In 2005, condensate physicists Charles Kane and Eugene considered the fate of the graph at low temperatures. Their work led to the discovery of a new matter called a "topological isolator," which would launch a new era of material science.
"A topological insulator is a material that is an insulator in its interior but is very conductive on its surface," says UC Santa Barbara assistant physics professor Andrea Young. In two dimensions, an ideal topological isolator would have "ballistic" conductance at its edges, Young explained, meaning that electrons traveling through the region would encounter zero resistance.
Ironically, Kane and Mele would work lead to the discovery of topologically insulating behavior in a wide variety of materials, their original prediction of a topological isolator in the graph having remained unrealized. In the heart of the trouble, the spin-path coupling is a weak effect in which the rotation of the electron interacts with its orbital movement at the core. Critical to all topological insulators, the spin-path coupling is extremely weak in the graph, so that any topologically insulating behavior is drowned out by other effects derived from the surface on which the graph is supported.
"The weak orbit in the graph is a great shame," says postdoctoral researcher Joshua Island, because in practice it has not worked so well for topological insulators in two dimensions. " Particularly easy to work with, "said Iceland. The conductance at the edges tends to decrease rapidly with the distance traveled by the electrons, indicating that it is far from ballistic. Realizing a topological insulator in the graph, an otherwise very perfect two-dimensional material, would be able to form the basis for ballistic electrical circuits with low dispersion or form the substrate material for topologically protected quantum bits. isolator (TI). "The aim of the project was to increase or improve spin-b the ana link in the graph, "said lead author Iceland and added that attempts have been made over the years with limited success. "One way to do this is to put a material that has a very large swivel attachment near the graph. It was hoped that your graphene electrons would take on this property of the underlying material," he explained.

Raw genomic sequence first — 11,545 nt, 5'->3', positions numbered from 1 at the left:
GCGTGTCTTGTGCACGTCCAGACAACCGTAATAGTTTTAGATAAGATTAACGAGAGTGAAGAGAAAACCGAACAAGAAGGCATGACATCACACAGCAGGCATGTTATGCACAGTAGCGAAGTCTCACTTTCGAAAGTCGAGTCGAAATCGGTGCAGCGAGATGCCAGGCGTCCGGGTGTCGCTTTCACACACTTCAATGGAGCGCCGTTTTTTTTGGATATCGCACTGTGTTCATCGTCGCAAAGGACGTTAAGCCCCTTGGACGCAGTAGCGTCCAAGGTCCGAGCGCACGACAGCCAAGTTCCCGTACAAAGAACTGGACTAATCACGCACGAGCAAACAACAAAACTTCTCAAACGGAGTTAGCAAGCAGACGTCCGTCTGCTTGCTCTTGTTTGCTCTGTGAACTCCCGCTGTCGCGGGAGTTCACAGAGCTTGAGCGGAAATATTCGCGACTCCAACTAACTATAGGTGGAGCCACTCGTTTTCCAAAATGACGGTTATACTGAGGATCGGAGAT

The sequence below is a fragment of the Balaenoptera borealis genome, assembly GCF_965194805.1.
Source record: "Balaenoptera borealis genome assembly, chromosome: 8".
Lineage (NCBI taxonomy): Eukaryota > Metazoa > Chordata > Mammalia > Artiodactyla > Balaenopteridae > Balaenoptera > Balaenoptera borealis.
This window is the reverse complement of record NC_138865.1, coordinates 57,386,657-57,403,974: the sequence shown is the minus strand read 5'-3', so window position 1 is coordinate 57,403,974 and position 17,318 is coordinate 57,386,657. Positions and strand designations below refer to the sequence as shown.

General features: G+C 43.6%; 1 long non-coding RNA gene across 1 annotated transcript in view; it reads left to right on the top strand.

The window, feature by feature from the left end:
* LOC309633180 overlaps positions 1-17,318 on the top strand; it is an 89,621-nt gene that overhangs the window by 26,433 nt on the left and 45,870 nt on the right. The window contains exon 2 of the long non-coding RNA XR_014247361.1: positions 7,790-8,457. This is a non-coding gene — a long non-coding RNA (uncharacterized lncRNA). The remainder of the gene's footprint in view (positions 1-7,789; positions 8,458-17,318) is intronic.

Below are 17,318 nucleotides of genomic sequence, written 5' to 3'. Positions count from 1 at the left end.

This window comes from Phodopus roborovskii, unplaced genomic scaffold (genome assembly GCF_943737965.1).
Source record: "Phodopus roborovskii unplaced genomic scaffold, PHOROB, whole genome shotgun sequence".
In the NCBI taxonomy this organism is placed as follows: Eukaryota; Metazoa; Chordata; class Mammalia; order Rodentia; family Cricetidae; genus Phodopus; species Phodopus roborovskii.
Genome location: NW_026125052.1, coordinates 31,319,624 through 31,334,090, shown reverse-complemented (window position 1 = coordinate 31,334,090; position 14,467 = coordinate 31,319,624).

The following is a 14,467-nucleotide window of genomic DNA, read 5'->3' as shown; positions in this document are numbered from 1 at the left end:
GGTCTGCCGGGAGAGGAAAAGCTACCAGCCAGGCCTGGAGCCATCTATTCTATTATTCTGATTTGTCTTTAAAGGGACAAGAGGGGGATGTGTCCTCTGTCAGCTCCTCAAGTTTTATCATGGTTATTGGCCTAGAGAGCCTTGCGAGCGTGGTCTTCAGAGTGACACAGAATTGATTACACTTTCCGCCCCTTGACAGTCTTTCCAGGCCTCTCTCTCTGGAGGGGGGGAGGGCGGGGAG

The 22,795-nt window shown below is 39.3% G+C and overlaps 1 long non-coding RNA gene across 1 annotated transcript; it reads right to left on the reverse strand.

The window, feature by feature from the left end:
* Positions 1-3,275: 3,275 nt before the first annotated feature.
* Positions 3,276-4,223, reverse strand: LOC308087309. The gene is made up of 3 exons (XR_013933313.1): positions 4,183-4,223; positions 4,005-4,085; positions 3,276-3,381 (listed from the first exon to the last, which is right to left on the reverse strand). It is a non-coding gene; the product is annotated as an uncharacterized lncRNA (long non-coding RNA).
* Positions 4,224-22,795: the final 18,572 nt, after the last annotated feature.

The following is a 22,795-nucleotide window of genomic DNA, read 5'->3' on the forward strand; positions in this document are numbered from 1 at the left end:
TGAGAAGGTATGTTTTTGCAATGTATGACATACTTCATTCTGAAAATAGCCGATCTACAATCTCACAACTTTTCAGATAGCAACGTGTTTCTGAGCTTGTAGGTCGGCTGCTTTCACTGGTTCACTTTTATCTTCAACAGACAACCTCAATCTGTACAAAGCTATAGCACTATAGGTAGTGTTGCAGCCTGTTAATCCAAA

The choice of material? After studying several possibilities, the researchers settled on a dicalcogenide of transition metal (TMD), consisting of transition metal tungsten and chalcogen selenium. Similar to the graph, tungsten diselenide in two-dimensional monolayers, bound by van der Waals forces, which are relatively weak and spaced-apart interactions between atoms or molecules. However, unlike the graph, the heavier atoms of TMD lead to stronger spin-path coupling. The resulting unit function is the ballistic electron conductance of the graph with the strong spin-bed coupling from the adjacent TMD layer.
"We saw a very clear improvement on this spin-off link," says Iceland.
"By adding spin-path coupling of just the right type, Joshua could find that it actually leads to a new phase that is almost topologically insulating," says Young. In the original idea, he explained that the topological isolator consisted of one monolayer of the graph with a strong spin-path link.
"We had to use a trick only available in the graph's multilayers to create the right kind of spin-twist," Young explained about their experiments using a graphene-double layer. "And then you get something that approximates two topological insulators stacked on top of each other." Functionally, however, the island's unit and other known 2-D topological insulators perform. The generally important edge states spread for at least several microns, much longer than in other known TI materials.
Further, according to Young, this Work is a step closer to the construction of a real topological isolator with the graph. "Theoretical work has since shown that The graphical trilayer, made in the same way, would lead to a true topological isolator. "Most importantly, the units realized by Iceland and Young can easily be set between a topological isolation phase and a regular isolator, which does not have leading edge states.
"You can touch these perfect leaders around you," he said, "and there is nothing that has been able to do with other materials."
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